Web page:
6.3A Hurricane Havoc: Mapping the Mayhem with NOAA's National Water Model

Wednesday, 10 January 2018: 9:00 AM
Ballroom E (ACC) (Austin, Texas)
Monica Stone, NOAA, Tuscaloosa, AL; and B. Bates, N. Swain, F. Salas, G. Aggett, and E. Clark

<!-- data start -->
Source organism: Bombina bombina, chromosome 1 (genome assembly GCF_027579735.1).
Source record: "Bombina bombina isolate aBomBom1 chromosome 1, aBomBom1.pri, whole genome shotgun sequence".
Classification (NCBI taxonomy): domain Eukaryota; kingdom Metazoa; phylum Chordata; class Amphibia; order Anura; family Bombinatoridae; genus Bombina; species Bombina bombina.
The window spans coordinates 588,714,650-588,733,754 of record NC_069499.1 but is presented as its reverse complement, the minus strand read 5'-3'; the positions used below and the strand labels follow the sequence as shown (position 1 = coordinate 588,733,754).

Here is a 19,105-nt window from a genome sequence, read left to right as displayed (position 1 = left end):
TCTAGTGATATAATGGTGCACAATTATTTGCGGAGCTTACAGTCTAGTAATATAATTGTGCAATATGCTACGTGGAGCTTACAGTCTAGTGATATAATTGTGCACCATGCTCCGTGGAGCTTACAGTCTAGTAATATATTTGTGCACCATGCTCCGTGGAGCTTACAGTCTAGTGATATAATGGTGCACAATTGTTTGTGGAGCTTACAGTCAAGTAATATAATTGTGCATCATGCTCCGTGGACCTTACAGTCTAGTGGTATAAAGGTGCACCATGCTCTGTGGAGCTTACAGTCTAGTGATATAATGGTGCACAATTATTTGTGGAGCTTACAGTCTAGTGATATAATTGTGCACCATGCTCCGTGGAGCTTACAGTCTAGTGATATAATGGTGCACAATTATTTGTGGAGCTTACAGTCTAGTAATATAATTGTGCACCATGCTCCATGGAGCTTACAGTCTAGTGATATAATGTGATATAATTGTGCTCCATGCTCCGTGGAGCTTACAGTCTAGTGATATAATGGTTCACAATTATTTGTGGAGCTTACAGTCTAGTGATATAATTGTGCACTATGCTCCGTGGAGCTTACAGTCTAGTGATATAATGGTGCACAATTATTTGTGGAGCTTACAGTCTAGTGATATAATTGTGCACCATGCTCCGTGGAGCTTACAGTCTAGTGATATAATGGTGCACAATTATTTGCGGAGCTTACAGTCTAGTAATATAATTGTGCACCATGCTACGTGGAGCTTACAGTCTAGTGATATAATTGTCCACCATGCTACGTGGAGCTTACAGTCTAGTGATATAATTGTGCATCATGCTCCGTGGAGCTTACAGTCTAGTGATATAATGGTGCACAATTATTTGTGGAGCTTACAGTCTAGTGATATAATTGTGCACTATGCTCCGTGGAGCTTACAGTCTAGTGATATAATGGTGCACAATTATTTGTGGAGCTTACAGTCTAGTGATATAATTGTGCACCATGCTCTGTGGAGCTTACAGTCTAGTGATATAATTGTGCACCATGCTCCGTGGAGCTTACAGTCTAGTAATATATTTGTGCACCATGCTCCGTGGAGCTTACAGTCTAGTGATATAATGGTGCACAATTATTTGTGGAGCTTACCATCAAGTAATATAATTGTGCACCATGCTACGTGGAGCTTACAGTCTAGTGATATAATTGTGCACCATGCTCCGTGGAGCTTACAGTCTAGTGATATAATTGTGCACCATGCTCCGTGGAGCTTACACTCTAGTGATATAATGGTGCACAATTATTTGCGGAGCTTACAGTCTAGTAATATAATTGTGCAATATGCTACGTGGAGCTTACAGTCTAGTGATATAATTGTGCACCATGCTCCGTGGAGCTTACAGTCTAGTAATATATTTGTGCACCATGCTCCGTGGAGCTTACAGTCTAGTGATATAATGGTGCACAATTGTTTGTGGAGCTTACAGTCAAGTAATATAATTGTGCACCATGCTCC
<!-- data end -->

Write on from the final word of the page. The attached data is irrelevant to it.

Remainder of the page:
On August 27, 2011 Hurricane Irene made landfall along the coast of North Carolina. Bringing rain totals of 20+ inches to many parts of the East Coast of the U.S. and wind speeds over 100mph, this storm made its way up the East Coast over the next 3 days leaving a trail of devastated communities. The widespread flooding across the Northeast and, in particular, swaths of New York and Vermont that resulted from this storm led to loss of life and extensive damage to infrastructure. With Hurricane Irene as a case study, this work demonstrates the versatility of NOAA’s new National Water Model (NWM) as tool for understanding hydrologic hazards before, during, and after events. As a significant step forward to transform NOAA’s water prediction services and provide forecast streamflow guidance for underserved locations, NOAA implemented Version 1.0 of the NWM in August 2016. A continent-scale water resources model, the NWM is an evolution of the WRF-Hydro architecture developed by the National Center for Atmospheric Research (NCAR) and its international collaborator community. Using Hurricane Irene as an example, this poster will present a series of post-processed products, derived from NWM output, that are currently being developed at NOAA’s National Water Center in Tuscaloosa, AL.
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